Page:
My rifle range story 1964 Fort Dix, NJ: Big strong GI, me, got measles towards the end of basic training. The mad 1st Sarge, who hated everybody especially Jews wanted to make me do it all over as I missed record fire where you get rated how well you can use your M-14. He also had been pulling all my passes that he could. He had to let me go for the Jewish Holidays. The look on his face was priceless. The Captain disliked paper work so he let me take it with another company along with a guy in our company that was going to be discharged as he should not have been here in the first place. The company was down as it was a really bad thing not to get a 100% score. He knew enough to point his rifle down range but hit anything took luck. So I started shooting down my targets with my trusty M-14. I figured I shot enough of mine so I started on his. Between the two of us we killed enough of his pop ups for him to pass. That weekend my Sarge, who always put me in for a pass, which first Sarge pulled, told me the pass was there. I got dressed in the cab. The only way the 1st Sarge could say thanks was by coming in late.
    Joe G.

  3. Tom says:

    “Aviation in itself is not inherently dangerous. But to an even greater degree than the sea, it is terribly unforgiving of carelessness, incapacity, or neglect.” Same goes for firearms.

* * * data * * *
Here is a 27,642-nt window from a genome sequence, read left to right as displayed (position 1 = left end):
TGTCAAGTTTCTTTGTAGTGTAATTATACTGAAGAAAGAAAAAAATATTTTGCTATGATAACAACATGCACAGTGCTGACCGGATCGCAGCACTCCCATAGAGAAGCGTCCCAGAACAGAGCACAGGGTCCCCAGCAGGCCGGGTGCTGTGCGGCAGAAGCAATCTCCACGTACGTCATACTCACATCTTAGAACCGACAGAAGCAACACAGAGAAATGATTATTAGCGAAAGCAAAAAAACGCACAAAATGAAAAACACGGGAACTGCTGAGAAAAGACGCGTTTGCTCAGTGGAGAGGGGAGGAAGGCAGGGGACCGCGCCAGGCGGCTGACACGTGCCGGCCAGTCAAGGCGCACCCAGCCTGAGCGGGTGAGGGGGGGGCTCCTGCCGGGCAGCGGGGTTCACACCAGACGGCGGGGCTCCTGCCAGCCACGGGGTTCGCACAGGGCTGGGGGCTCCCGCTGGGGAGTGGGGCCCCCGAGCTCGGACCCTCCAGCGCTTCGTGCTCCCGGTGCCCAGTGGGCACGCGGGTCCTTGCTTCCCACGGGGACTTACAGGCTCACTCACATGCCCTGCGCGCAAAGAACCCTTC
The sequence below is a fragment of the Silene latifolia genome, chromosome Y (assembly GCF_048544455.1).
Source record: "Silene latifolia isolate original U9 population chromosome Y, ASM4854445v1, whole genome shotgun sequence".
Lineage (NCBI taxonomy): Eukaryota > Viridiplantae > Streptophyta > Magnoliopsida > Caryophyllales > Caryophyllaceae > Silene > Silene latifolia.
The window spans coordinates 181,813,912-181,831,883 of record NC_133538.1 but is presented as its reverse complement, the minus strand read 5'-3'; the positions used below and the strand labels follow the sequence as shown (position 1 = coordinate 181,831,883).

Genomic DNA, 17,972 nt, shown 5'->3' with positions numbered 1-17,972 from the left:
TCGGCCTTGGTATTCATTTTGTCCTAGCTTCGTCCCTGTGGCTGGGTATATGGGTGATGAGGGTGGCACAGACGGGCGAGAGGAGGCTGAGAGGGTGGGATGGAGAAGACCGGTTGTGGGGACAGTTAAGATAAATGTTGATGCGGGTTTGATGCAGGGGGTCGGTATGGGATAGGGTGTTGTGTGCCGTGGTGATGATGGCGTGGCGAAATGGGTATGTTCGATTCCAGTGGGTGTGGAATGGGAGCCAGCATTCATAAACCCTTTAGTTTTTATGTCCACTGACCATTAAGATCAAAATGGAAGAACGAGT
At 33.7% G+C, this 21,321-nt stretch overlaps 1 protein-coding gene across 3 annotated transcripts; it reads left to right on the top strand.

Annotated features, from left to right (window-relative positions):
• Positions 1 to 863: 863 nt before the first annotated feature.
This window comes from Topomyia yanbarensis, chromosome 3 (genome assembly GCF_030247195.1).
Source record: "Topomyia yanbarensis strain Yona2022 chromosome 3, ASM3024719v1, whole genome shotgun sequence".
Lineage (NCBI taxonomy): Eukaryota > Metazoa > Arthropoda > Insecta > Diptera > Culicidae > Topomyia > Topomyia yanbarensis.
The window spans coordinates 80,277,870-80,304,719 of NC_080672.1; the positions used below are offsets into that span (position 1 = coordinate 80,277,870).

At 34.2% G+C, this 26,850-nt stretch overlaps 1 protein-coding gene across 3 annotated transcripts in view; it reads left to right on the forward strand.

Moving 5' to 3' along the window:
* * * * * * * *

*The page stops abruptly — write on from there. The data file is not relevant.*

For those who don’t know:

    The four rules of firearms safety – FOUR – simple ain’t it (not a question):

    1. ALL GUNS ARE ALWAYS LOADED. (Even if they are not, treat them as if they are!)
    2. NEVER LET THE MUZZLE COVER ANYTHING YOU ARE NOT WILLING TO DESTROY. (For those who insist that this particular gun is unloaded, see Rule 1.)
    3. KEEP YOUR FINGER OFF THE TRIGGER TILL YOUR SIGHTS ARE ON THE TARGET. (This is the Golden Rule. Its violation is directly responsible for the majority of inadvertent – read that negligent – discharges.)
    4. BE SURE OF YOUR TARGET AND WHAT IS BEHIND IT. (Never shoot at anything that you have not positively identified, and be sure about what is beyond your target – bullets tend to go through things.)

    Unlike other branches of the services these days, the Marines still know how to shoot.

    Semper Fi

    Tom

  4. jaksno says:

    April, 1966, Fort Bliss, TX, basic training, approx. week 4. Back from first day at the range with the M-14, cleaning weapons in the courtyard between 2 barracks. ‘Bolo’ has not turned in all ammunition, somehow retaining one in the chamber. ‘Bolo’ manages to fire a live .308 round in the midst of his fellow ‘boots’. Some mayhem results, ‘Bolo’ rescued; ‘Bolo’ does not return to the training company. Fox, fool, or both?